Jan 5, 2013 02:48 AM
Report: Mountain Lion overtakes predecessors in OS X share
<p>Mac OS X 10.8.x, known as Mountain Lion and the current release of the operating system, has accounted for a for the first time, according to new figures from web statistics firm <a href="http://macnn.com/rd/276708==http://www.netmarketshare.com/">Net Marketshare</a>. The crowning comes just five months after the release of Mountain Lion, and took about half the time it took Lion (10.7) to take the lead position away from Snow Leopard (10.6) as the most popular version of OS X.<br><br>
Snow Leopard is still the second-most popular OS X version installed, with just under 30 percent of the base compared to Mountain Lion's 32 percent; Lion is now in third with 29 percent. Earlier versions of OS X such as Leopard (10.5) and Tiger (10.4) have fallen to insignificant percentages, with Leopard around eight percent and Tiger around two percent.
Snow Leopard was the last OS X version to support PowerPC legacy applications, which probably accounts for its strong staying power, particularly for users of older Macs. It also set the stage for the ability to upgrade to future OS releases through the Mac App Store, which is why Apple <a href="http://macnn.com/rd/276698==http://store.apple.com/us/product/MC573/mac-os-x-106-snow-leopard">continues to sell copies</a> of Snow Leopard to users who wish to upgrade to the minimum required to go any further. Snow Leopard was unavailable (as is Lion) for some time before demand from earlier OS users put pressure on Apple to make it easily purchasable again. It has been previously available through phone ordering only after being discontinued when Lion was released in July 2011.
With roughly 90 percent of the active Mac userbase able to purchase OS upgrades through the Mac App Store, Apple's move to all-electronic sales of the OS (which transitioned fully over with Mountain Lion) is now complete, making it the only commercial desktop operating system to go with an all-download upgrade path. The change has enabled Apple to dramatically lower the cost of OS upgrades, which has turned out to be a significant selling point: Mountain Lion (and now Snow Leopard) sell for $20, and Mountain Lion (and Snow Leopard's original release) were $30, whereas previous OS upgrades had cost over $120 for most users.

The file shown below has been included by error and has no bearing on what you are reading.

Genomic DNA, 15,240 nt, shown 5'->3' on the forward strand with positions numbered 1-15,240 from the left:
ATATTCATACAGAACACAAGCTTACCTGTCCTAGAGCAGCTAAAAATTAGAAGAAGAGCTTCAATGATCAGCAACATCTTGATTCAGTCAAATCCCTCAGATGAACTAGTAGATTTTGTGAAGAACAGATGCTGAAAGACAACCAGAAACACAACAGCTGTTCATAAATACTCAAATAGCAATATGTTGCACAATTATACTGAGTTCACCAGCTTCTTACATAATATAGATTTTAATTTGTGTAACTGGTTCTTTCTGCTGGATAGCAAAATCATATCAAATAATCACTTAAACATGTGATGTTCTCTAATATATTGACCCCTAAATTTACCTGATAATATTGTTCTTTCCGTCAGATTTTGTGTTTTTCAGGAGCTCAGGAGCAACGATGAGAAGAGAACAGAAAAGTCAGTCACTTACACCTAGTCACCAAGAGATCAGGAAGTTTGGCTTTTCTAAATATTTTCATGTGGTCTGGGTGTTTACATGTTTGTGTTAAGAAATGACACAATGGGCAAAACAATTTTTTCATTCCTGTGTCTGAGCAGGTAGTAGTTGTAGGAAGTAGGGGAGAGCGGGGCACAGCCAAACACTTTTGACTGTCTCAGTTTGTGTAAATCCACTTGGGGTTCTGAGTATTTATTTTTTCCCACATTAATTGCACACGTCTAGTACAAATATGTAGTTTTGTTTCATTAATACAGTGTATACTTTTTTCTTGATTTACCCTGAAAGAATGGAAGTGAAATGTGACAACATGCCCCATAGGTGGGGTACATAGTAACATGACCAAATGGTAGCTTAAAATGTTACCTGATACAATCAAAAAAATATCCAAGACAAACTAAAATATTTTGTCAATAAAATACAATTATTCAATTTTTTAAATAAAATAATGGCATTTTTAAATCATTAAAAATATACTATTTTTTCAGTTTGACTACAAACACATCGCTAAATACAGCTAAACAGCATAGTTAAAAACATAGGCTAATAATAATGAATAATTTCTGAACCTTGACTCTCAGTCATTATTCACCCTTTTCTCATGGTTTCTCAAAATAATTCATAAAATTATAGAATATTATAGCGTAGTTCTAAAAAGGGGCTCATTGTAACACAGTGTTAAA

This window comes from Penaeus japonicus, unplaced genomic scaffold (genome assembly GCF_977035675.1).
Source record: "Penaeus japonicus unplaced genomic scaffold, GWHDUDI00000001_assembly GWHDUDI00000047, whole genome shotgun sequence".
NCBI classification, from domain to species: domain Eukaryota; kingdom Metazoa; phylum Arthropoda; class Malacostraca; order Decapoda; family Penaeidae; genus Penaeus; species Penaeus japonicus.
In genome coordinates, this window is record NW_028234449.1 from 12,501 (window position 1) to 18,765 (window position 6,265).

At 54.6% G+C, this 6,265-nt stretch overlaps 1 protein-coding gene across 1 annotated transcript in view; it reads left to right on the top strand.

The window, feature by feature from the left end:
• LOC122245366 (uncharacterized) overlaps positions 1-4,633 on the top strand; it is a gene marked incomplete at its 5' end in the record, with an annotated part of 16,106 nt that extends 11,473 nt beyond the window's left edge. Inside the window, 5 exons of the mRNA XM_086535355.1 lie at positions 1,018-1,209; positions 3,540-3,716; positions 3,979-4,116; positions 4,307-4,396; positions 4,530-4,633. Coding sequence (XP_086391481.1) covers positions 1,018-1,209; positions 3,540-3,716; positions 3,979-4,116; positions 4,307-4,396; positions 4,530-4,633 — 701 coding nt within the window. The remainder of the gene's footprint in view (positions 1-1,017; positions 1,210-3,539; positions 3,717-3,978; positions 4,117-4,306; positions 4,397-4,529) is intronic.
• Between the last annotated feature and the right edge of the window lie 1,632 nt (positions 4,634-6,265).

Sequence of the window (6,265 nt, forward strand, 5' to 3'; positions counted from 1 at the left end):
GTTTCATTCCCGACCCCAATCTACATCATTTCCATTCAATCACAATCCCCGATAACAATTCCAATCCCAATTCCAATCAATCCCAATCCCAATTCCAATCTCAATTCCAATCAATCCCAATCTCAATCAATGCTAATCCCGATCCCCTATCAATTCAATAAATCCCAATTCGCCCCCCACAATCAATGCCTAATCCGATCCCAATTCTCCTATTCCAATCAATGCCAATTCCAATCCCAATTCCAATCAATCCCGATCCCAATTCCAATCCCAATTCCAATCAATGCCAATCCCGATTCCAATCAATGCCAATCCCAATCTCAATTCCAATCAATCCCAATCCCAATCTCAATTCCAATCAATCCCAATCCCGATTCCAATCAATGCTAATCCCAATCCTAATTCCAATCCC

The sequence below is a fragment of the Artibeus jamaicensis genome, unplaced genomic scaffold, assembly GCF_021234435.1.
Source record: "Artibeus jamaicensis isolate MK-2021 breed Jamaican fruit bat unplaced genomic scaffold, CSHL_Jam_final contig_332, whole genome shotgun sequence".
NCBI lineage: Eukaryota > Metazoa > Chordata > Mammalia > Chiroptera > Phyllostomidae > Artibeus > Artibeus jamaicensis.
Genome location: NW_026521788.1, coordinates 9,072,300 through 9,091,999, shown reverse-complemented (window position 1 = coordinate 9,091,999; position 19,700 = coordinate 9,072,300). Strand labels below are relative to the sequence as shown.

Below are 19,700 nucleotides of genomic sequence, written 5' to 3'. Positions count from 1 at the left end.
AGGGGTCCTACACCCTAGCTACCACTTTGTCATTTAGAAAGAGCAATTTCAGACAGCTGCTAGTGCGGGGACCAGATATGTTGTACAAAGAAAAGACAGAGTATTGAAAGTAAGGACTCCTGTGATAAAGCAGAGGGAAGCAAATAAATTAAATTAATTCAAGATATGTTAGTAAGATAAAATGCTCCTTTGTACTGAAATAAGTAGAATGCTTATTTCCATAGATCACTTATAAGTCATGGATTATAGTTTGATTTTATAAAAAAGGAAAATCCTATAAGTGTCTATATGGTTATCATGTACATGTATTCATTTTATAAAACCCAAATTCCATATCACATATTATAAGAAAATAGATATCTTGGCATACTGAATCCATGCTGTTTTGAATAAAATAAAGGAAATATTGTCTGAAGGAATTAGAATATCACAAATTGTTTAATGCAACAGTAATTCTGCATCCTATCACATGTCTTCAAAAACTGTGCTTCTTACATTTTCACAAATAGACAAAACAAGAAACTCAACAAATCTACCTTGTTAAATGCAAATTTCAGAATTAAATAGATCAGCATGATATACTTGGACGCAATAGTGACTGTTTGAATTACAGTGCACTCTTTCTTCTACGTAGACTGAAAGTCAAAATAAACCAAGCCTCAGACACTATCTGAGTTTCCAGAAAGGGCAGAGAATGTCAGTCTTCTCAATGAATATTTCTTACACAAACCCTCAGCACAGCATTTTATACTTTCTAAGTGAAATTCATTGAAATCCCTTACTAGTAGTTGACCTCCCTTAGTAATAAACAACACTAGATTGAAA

Those who are on the latest version of Snow Leopard can "leapfrog" Lion and upgrade directly to Mountain Lion through the Mac App Store, as can Lion users. Those with earlier versions of OS X must meet the system requirements of Snow Leopard (basically any Intel Mac) and purchase a copy from Apple before they can upgrade their OS any further.
With Mountain Lion only five months old, there has been no substantive talk about OS X 10.9 and what it might include, but the company continues to work on improving ts most recent release. Developers are currently testing 10.8.3 betas for future release.